Posted: Sun, 6th Mar 2005, 4:29pm

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CurtinParloe

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if you want to be all pedantic about it, they were doing NLE in 1910 (probably before), because that's what non-linear editing actually is burst

It was only when video came out that people made the distinction, because it just wasn't possible to cut the videotape accurately, so they used tape-to-tape, like Sollthar - record the first scene, then find the next scene and record that after, then find the next scene. If you didn't like the order you had to start again, because it's recorded in a single line (linear). With celluloid you could chop bits out and move them (hence non-linear).
With the advent of edit-droid, or whichever was earlier, it was a way of doing the same thing with video that you could already do with film, which is what a lot of us do now. mrgreen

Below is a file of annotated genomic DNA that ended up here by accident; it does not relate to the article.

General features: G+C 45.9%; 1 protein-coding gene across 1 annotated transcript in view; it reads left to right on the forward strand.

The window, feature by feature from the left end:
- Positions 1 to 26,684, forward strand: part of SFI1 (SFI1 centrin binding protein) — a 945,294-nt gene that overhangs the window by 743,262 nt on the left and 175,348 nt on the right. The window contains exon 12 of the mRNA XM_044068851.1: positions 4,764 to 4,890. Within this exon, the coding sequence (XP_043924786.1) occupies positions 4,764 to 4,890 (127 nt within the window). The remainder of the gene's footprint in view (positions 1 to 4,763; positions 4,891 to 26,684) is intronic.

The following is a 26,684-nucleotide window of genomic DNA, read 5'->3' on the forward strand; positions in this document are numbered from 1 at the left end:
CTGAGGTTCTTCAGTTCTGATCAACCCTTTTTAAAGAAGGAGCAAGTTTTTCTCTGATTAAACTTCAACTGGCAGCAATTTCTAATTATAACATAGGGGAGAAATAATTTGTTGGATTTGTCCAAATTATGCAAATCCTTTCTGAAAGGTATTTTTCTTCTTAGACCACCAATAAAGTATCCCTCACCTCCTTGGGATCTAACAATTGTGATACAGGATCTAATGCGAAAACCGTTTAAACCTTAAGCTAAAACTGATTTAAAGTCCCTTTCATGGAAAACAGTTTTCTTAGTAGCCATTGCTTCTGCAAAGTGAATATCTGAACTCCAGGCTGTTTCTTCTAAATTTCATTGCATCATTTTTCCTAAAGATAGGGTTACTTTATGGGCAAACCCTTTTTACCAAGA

(as far as I know, Tarn, nobody in the industry ever edits linearly, except perhaps dogme advocates and people who edit in camera wink )

I'll shut up now...
whistle
Posted: Sun, 6th Mar 2005, 4:40pm

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Waser

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back in the day, when I was about 11 and just started making movies, my editing software was the record button on the camera. whenever we had a bad take or something, we rewound the tape, and jsut filmed from there. recently we tried making a movie the same way for fun, and it actually turned out great smile
Posted: Sun, 6th Mar 2005, 4:43pm

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Simon K Jones

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OK, OK, so I used the wrong term. Trust you guys to spot it. razz You know what I meant. smile

I thought EditDroid was developed to edit film, not video. Could be wrong, though. As Arktic points out, storing data would have been a problem back then - but I imagine they'd just use really low res files, then up it for the final.